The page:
Port call optimisation
There are several ways to reduce the fuel consumption of a ship, thereby contributing to reducing air emissions. Ports, in cooperation with ships, play an important role in reducing the ship’s fuel consumption through port call optimisation.
Optimising speed, draught and time in port leads to reduced costs, a cleaner environment, and more reliable and safer shipping. Port call optimisation is not only related to the ‘ship-to-port’ communication but also seeks to improve hinterland connections and ultimately the entire logistical chain.
A longstanding problem in the shipping industry is the complexity of and time involved in submitting reports when arriving in and departing from ports. Ship operators, masters and agents are still burdened with having to fill in paper documents and distribute these to various government authorities, including port, maritime, safety, security, customs, border control and health authorities. This increases costs and causes delays, reducing the competitiveness of maritime transport.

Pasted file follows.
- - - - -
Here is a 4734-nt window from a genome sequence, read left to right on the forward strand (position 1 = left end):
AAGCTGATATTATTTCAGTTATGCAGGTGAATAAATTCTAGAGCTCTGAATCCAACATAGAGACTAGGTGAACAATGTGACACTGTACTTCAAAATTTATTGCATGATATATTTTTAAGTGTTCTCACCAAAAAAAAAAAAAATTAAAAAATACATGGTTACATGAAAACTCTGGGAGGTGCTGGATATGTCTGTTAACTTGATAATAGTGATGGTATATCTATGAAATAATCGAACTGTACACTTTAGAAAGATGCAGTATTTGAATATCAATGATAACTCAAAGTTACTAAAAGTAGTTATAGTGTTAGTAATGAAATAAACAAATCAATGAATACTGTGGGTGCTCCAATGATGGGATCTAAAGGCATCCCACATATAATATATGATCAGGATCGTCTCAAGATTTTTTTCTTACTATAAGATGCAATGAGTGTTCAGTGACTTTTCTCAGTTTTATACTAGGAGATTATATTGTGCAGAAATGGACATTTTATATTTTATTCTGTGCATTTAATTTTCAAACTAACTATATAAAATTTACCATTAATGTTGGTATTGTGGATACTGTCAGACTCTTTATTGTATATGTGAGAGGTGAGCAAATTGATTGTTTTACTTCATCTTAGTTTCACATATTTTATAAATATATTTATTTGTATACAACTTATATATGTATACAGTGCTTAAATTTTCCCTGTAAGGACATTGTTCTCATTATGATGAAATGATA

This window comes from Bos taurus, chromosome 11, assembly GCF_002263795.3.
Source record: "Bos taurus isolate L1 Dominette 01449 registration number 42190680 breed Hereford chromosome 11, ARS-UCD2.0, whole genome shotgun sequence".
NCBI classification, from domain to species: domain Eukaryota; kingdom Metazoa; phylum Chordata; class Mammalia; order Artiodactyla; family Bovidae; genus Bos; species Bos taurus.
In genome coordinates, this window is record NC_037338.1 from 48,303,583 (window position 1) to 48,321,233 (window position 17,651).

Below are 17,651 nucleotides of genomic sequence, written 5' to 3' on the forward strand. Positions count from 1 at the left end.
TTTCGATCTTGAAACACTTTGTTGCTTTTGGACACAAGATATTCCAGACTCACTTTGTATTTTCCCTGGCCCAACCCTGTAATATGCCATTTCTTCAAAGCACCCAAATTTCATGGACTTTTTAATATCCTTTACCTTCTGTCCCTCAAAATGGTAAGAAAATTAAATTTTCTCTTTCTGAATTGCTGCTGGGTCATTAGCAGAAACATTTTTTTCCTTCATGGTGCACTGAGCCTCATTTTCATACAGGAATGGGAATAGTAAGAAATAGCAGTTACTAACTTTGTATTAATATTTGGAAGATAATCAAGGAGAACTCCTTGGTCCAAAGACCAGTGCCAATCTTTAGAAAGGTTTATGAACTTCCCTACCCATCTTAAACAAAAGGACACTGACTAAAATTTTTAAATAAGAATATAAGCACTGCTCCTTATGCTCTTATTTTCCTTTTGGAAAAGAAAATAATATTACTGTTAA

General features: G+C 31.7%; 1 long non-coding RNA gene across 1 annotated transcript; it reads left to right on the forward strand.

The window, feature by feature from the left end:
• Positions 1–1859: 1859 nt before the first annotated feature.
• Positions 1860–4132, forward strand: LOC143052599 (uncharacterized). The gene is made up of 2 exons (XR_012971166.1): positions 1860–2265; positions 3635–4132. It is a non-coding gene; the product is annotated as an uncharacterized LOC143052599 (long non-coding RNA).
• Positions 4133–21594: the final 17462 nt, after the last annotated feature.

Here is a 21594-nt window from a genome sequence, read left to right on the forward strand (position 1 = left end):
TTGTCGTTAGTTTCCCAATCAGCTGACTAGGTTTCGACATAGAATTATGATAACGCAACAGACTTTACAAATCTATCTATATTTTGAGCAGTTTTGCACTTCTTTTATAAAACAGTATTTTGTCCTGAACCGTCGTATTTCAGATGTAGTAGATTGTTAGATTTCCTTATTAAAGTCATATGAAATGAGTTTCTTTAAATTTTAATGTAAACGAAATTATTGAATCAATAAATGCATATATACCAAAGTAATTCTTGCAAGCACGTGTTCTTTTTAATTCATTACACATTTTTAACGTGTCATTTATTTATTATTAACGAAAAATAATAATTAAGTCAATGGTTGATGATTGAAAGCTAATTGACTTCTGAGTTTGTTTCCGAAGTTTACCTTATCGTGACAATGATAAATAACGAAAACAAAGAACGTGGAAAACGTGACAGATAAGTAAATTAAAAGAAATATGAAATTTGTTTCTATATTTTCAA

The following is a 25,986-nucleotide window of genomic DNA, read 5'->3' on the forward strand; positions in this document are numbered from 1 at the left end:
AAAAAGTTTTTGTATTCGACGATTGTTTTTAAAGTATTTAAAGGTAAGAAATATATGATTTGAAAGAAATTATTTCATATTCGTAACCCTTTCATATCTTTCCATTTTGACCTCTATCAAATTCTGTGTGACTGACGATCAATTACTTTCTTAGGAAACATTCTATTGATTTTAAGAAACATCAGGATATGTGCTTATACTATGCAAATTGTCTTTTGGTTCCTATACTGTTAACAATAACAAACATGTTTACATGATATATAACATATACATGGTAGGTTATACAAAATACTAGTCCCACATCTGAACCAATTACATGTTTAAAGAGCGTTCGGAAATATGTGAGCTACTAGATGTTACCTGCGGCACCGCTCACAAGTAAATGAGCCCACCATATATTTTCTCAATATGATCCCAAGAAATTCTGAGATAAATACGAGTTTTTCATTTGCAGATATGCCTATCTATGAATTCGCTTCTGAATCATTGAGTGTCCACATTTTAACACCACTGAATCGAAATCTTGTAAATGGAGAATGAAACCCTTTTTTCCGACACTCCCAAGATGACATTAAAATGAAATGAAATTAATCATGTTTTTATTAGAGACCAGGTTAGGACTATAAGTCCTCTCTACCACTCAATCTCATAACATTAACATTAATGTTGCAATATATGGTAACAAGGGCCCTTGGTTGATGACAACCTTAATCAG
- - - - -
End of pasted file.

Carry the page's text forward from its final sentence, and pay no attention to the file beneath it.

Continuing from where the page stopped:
EMSA’s role: port call optimisation
In the EU, work is underway to simplify and harmonise the administrative procedures applied to maritime transport, by making the electronic transmission of information standard and by rationalising reporting formalities, via the European Maritime Single Window.
To achieve this, Member States have developed their own national single windows (NSW) linked to SafeSeaNet, e-Customs and other electronic systems. The national single window aims to simplify the administrative burden by providing a place where all maritime information is reported once by ship data providers, at either national or port level, and made available to all relevant authorities. Certain parts will also be made available to other Member States through SafeSeaNet.